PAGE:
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Rivers as carbon sinks?

Glacier-fed rivers might help trap greenhouse-gas emissions at the same time global heating threatens their health, suggests a new study. University of Alberta biology PhD student Kyra St. Pierre and her team published a study Aug.
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Glacier-fed rivers might help trap greenhouse-gas emissions at the same time global heating threatens their health, suggests a new study.

University of Alberta biology PhD student Kyra St. Pierre and her team published a study Aug. 19 in the Proceedings of the National Academy of Sciences on how glacier-fed lakes and rivers were a surprise new carbon sink.

St. Pierre, who is now at the University of B.C., said she and her team were studying the Lake Hazen watershed on Ellesmere Island when they noticed dissolved CO2 levels in the lake and its rivers were much lower than levels in the air above, implying that they should be sucking up CO2 (as gases naturally flow from high to low concentrations).

That was a surprise, as scientists previously thought rivers were CO2 sources on account of all the stuff living, breathing and rotting in them, St. Pierre said. But glacial areas like Lake Hazen are mostly ice and rock, so they don’t have all that biological material in their water.

Based on changes in CO2 concentrations over distance, carbon isotopes, and the cations in the water, St. Pierre and her team determined that chemical weathering of rocks in this watershed was trapping CO2 faster than it was being absorbed from the air, making the watershed a carbon sink – and potentially a huge one.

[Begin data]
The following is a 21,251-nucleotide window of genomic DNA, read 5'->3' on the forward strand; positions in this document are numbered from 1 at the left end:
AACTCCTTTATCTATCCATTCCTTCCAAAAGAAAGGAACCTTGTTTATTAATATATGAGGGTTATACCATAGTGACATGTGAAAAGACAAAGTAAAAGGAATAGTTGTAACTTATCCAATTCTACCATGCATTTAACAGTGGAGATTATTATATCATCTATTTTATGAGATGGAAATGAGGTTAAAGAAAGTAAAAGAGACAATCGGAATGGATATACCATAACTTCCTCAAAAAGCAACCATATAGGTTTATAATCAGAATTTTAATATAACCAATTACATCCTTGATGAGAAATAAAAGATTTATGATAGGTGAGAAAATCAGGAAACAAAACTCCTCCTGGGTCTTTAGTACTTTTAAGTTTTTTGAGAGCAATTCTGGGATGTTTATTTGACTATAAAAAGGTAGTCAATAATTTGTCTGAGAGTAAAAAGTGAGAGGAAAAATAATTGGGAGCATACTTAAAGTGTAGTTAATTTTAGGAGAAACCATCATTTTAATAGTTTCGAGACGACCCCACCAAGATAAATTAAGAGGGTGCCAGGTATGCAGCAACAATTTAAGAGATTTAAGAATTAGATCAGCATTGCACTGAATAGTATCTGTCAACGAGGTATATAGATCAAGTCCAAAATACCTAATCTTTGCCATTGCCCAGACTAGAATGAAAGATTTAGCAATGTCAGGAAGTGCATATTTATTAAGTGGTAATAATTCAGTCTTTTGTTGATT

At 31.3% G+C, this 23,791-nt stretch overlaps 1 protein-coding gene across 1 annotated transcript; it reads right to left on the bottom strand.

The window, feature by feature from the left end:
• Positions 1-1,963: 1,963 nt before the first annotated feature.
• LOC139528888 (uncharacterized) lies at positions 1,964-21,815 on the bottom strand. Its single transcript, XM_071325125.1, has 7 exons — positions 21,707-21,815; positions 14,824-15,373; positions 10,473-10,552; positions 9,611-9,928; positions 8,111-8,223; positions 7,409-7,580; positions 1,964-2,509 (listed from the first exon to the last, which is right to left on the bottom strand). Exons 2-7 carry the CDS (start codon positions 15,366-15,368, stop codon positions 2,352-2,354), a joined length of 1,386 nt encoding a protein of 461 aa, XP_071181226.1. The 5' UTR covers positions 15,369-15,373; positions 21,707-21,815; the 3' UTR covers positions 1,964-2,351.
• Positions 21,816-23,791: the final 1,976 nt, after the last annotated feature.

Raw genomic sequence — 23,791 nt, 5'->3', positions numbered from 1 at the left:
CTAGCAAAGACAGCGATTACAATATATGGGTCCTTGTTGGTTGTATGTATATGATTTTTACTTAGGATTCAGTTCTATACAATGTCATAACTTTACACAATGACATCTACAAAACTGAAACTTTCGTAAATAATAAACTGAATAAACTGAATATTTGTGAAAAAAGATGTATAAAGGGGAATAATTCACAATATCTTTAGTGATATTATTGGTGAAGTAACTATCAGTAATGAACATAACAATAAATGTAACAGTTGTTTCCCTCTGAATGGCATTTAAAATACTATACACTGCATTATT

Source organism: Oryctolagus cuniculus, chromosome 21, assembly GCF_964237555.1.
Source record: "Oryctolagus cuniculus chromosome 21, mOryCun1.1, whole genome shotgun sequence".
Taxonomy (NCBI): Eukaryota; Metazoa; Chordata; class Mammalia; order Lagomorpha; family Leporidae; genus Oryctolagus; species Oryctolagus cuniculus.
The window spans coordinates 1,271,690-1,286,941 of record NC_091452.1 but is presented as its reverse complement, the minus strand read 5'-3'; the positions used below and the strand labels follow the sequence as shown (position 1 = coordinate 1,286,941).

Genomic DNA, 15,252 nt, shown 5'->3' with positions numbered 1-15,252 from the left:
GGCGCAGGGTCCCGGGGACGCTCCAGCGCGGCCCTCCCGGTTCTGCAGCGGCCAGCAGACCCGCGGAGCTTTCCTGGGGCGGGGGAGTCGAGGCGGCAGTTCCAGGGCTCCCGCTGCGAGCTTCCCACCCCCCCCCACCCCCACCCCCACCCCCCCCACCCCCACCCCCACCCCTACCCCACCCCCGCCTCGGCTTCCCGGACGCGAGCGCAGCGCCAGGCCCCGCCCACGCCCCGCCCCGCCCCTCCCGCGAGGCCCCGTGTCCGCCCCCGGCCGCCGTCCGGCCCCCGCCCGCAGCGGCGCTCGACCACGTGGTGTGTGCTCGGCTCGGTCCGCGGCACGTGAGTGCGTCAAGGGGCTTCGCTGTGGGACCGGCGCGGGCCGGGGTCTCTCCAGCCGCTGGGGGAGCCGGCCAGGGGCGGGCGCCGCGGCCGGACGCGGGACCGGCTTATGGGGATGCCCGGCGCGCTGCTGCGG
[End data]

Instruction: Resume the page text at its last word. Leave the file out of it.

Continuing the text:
“In high melt years, you get up to 40 times greater of a carbon sink than the Amazon rainforest,” she said, based on carbon absorbed per square metre.

St. Pierre said the team believes this may be true for other glacier-fed river systems such as the North Saskatchewan, but it’s tough to say how significant of a sink they might be, as so little research has been done on this aspect of them.

The team also found these sinks wouldn’t last. More global warming means more melt-water, weathering and CO2 trapping, but also less ice to melt. Most glaciers south of the Arctic are already past their peak melt rates, suggesting they’ll become less effective sinks as warming continues.

“It’s a very short-term sink at this point,” St. Pierre said.

Retired U of A water biologist David Schindler, who was not involved with this study, said in an email that its results made sense, as glacier ice formed when the air had less CO2 in it.

“But the message is a sad one,” he continued: atmospheric CO2 levels have been on the rise since 1957 despite this significant sink, and will rise even faster once this glacier ice disappears.

“Climate change is no joke, and measures to reduce it must be the most important item on the political agenda for the next 50 years, if we are not to suffer both expensive and socially disruptive long-term consequences.”

The study is available at bit.ly/2Z8ZffB.


Kevin Ma

About the Author: Kevin Ma

Kevin Ma joined the St. Albert Gazette in 2006. He writes about Sturgeon County, education, the environment, agriculture, science and aboriginal affairs. He also contributes features, photographs and video.
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